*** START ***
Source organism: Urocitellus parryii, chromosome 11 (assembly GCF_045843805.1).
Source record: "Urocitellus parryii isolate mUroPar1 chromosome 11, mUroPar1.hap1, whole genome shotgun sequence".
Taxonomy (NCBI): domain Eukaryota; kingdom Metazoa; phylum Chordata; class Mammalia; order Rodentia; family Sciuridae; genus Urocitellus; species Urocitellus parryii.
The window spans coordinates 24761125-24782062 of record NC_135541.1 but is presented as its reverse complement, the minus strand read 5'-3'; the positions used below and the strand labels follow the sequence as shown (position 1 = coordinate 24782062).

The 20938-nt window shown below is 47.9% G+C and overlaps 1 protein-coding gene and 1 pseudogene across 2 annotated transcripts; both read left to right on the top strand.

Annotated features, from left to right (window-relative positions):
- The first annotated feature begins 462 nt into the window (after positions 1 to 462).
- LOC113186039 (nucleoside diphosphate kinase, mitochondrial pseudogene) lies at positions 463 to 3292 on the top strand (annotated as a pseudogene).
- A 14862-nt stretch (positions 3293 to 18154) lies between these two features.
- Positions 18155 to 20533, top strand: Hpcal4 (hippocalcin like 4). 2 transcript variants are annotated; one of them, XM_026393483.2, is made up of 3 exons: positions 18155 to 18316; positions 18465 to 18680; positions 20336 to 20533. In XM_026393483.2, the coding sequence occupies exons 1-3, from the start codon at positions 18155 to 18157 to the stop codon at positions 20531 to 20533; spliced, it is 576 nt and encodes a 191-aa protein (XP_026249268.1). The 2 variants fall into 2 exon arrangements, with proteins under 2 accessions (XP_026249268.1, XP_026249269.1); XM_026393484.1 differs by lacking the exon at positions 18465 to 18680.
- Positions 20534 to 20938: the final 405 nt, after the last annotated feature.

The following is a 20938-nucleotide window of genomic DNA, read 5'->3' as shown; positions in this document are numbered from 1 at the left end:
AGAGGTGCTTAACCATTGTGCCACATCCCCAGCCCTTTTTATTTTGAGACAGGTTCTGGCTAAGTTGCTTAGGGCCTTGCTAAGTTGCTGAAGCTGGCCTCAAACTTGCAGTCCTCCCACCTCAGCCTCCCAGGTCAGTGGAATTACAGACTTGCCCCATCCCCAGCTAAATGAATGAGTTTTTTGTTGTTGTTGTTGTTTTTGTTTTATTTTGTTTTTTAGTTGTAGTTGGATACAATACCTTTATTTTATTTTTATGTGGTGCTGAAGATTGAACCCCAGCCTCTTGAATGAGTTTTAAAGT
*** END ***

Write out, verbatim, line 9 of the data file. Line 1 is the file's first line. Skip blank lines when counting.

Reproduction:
- A 14862-nt stretch (positions 3293 to 18154) lies between these two features.